McGill

Cognitive challenges

Dr. Lori Bernstein, PhD, CPsych

Dr. Lori Bernstein is a licensed clinical neuropsychologist and works as a clinician investigator in the Department of Supportive Care at Princess Margaret Cancer Centre. She is an Assistant Professor in the Department of Psychiatry, University of Toronto, and holds a faculty position in the Graduate Psychology program at York University. Dr. Bernstein’s clinical practice includes neuropsychological assessment and psycho-educational interventions to teach patients self-management skills to better cope with cognitive impairment during and after cancer treatment. Her research focuses on understanding and characterizing cognitive changes that cancer and/or its treatment has on people and ways to help cancer survivors improve functioning so they can return to pre-cancer activities.

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Dr. Christine Maheu, RN, PhD

Dr. Christine Maheu is an Associate Professor in the Ingram School of Nursing, Faculty of Medicine, McGill University. Dr. Maheu is also an Affiliate Scientist at the University Health Network and the University of Toronto. At McGill University, she teaches research methods, supervises graduate students (masters, doctoral, post-doctoral), mentors practicing nurses and students in research, and conducts research in English and French. She has held research awards with the Canadian Institutes of Health Research, the Canadian Cancer Society, and the Canadian Partnership Against Cancer. These awards funded her research in psychosocial oncology, which focuses on developing and testing psychosocial interventions or measurements tools for various cancer populations. Additionally, in partnership with Ipsos Canada and funded by the Canadian Partnership Against Cancer, she is co-leading a nationwide survey of the needs of cancer patients for transition care from the end of their treatment to three years after their diagnosis. Dr. Maheu received awards for excellence in nursing research (2013, 2015, 2016) from Ovarian Cancer Canada, the Canadian Association of Nurses in Oncology, and the Quebec Association of Nurses in Oncology.

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Ms. Rosemary Cashman

Ms. Rosemary Cashman is a nurse practitioner at the BC Cancer Agency and an Adjunct Professor in the Faculty of Nursing at the University of British Columbia. Her professional experience includes the care of lymphoma, lung cancer and brain cancer patients. She co-chairs the Patient and Family Advisory Council, which guides the brain tumour care program at the BC Cancer Agency. She has authored book chapters and articles related to the care of brain tumour patients and their families. Ms. Cashman was involved in developing and implementing a rapid-access radiotherapy clinic for the palliative treatment of lung cancer and she continues to work in this clinic.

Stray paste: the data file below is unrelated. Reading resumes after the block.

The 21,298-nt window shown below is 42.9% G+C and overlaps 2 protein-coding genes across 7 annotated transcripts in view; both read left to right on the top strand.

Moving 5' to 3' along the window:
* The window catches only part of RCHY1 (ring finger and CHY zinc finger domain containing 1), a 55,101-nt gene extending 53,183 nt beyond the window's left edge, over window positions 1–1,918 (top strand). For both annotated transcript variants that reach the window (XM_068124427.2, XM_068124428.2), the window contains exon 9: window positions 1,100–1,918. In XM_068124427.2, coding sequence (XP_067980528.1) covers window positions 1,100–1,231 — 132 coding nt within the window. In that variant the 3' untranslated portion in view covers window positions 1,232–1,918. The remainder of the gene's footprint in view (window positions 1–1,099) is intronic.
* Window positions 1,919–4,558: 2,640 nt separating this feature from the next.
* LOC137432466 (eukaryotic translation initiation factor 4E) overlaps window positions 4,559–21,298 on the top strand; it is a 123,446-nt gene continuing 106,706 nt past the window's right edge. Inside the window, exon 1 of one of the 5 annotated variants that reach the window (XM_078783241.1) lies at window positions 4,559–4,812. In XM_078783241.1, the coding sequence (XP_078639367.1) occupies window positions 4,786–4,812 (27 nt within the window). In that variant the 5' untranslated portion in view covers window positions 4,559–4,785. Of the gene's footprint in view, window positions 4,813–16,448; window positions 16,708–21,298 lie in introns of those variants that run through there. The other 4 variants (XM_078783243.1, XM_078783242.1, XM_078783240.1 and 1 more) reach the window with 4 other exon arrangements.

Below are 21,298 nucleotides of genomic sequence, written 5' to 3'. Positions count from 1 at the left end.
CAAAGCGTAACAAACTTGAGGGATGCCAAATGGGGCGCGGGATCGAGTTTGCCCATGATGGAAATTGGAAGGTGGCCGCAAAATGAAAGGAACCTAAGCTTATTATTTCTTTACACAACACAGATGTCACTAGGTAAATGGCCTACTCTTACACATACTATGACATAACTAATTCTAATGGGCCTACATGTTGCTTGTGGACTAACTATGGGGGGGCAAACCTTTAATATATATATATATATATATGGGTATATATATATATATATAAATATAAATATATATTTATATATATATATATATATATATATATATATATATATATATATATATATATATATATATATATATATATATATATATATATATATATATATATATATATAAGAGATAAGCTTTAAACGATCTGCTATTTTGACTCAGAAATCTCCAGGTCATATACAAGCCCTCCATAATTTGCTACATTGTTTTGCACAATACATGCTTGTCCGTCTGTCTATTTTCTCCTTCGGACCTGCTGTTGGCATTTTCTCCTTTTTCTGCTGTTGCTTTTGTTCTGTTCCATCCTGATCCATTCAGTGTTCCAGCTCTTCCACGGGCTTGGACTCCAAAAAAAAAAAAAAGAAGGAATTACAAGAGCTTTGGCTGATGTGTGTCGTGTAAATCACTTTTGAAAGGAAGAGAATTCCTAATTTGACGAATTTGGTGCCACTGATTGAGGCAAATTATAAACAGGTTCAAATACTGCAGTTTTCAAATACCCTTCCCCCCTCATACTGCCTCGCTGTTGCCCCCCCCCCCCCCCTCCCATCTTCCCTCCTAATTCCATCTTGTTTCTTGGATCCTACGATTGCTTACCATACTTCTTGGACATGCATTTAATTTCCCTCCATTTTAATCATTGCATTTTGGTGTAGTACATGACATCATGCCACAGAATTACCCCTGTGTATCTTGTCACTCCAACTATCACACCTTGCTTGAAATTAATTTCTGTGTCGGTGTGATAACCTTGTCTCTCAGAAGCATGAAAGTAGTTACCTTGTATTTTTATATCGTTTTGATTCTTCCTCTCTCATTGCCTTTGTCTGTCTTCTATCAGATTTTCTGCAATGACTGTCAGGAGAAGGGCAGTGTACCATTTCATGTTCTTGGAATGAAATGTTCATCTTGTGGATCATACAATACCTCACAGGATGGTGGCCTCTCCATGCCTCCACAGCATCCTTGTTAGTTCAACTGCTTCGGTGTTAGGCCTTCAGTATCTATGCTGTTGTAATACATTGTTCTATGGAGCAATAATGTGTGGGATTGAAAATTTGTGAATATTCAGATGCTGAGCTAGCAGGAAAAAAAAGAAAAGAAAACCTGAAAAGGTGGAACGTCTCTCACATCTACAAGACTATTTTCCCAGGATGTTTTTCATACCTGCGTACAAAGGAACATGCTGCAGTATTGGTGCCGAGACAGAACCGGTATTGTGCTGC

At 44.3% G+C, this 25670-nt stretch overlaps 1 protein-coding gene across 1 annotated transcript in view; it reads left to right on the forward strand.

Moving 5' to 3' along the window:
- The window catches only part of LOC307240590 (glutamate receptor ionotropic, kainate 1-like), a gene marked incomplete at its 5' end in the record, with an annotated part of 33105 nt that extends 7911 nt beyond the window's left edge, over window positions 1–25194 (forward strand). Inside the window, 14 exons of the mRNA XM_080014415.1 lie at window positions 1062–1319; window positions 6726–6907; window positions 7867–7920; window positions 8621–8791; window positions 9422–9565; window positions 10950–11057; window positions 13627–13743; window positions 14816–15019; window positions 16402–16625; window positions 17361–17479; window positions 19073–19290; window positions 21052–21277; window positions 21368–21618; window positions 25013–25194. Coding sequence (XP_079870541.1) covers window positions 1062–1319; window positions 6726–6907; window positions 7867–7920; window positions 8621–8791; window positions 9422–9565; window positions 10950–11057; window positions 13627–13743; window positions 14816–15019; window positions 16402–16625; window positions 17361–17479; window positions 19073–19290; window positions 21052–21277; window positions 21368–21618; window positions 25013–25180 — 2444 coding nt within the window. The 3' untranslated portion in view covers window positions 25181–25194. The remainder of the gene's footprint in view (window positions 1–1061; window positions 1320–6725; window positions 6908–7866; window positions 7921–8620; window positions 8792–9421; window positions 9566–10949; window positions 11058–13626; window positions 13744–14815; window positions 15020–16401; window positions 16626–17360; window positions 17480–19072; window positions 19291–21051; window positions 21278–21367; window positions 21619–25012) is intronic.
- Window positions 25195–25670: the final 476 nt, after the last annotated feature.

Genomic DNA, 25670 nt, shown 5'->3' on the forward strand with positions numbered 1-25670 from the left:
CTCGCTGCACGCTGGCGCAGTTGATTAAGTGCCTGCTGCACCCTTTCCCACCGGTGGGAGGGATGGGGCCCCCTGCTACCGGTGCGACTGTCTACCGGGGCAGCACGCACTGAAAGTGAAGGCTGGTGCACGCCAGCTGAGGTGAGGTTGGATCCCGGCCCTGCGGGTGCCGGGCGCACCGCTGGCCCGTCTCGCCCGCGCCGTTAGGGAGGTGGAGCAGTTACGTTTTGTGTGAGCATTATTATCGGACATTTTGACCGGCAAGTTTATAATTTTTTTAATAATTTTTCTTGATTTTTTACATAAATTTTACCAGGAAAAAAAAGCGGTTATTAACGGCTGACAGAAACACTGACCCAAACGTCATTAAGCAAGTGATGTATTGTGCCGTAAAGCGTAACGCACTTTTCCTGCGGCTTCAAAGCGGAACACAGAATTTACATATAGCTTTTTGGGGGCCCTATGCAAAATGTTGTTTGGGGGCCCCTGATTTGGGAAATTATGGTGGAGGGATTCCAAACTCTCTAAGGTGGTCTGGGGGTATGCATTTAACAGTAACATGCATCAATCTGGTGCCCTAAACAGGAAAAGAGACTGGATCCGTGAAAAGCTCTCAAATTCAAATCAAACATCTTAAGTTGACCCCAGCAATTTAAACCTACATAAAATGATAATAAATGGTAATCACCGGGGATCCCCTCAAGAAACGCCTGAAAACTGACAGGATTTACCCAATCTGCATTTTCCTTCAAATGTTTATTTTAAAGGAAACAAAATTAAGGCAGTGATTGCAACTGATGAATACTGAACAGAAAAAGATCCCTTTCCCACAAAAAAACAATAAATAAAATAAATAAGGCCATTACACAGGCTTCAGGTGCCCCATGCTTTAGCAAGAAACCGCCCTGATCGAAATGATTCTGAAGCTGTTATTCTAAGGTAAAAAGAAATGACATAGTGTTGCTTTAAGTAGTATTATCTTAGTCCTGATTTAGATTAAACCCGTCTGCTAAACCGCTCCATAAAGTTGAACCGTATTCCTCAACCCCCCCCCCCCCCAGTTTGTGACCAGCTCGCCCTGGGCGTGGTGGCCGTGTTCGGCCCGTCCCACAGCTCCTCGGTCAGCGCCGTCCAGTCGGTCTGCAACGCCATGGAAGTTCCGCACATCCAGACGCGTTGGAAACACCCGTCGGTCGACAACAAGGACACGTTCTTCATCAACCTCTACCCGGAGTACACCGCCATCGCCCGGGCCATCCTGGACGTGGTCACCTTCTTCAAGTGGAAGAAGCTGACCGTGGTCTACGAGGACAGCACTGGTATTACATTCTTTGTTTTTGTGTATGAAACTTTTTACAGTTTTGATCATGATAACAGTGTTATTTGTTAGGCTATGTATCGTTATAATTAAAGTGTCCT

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Kyla Johnson, Occupational Therapist, Segal Cancer Centre, Jewish General Hospital

Ms. Kyla Johnson, M.Sc.A., originally from Edmonton, Alberta, Kyla Johnson works as an Occupational Therapist at the Segal Cancer Center of the Jewish General Hospital. She holds a Master of Science in Occupational Therapy from McGill University. Her goal as a rehabilitation professional in Oncology is to enable people with cancer to be able to do what they want and need to do, in all stages of their cancer experience. Kyla helps develop strategies and accommodations to facilitate a return to meaningful life roles, including work. She is specialized in cancer-related cognitive dysfunction and runs a weekly group teaching strategies to improve daily cognitive functioning. Kyla also leads a volunteer yoga class for young adults with cancer. She lives in Montreal, Quebec.

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Ms. Maureen Parkinson, Vocational Rehabilitation Counsellor, M.Ed. C.C.R.C

Ms. Maureen Parkinson is the province-wide vocational rehabilitation counsellor at the BC Cancer Agency. She has also been vocational rehabilitation counsellor at a public rehabilitation hospital and vocational rehabilitation consultant to insurance companies and the court system. She has instructed and facilitated Service-Canada-funded programs on job searching and career exploration. Ms. Parkinson has a Masters in Counselling Psychology, is a Canadian Certified Rehabilitation Counsellor, and completed the Certified Return to Work Coordinator Program through the National Institute for Disability Management and Research. She has developed return-to-work and job-search seminars for cancer patients and created the guidebook “Cancer and Returning to Work: A Practical Guide for Cancer Patients” as well as on-line articles about returning to work and school. She also co-authored a paper commissioned by the Canadian Association of Psychosocial Oncology, “Cancer and Work: A Canadian Perspective”.

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First author, Dr. Lori Bernstein, is part of the Cancer and Work core team member and is a neuropsychologist.

Many people report experiencing cognitive challenges during and after cancer treatment. Cognitive challenges may be influenced by the type and location of cancer, the type and duration of treatment, the presence of other disease and medical conditions, and mental health challenges such as depression, anxiety and stress.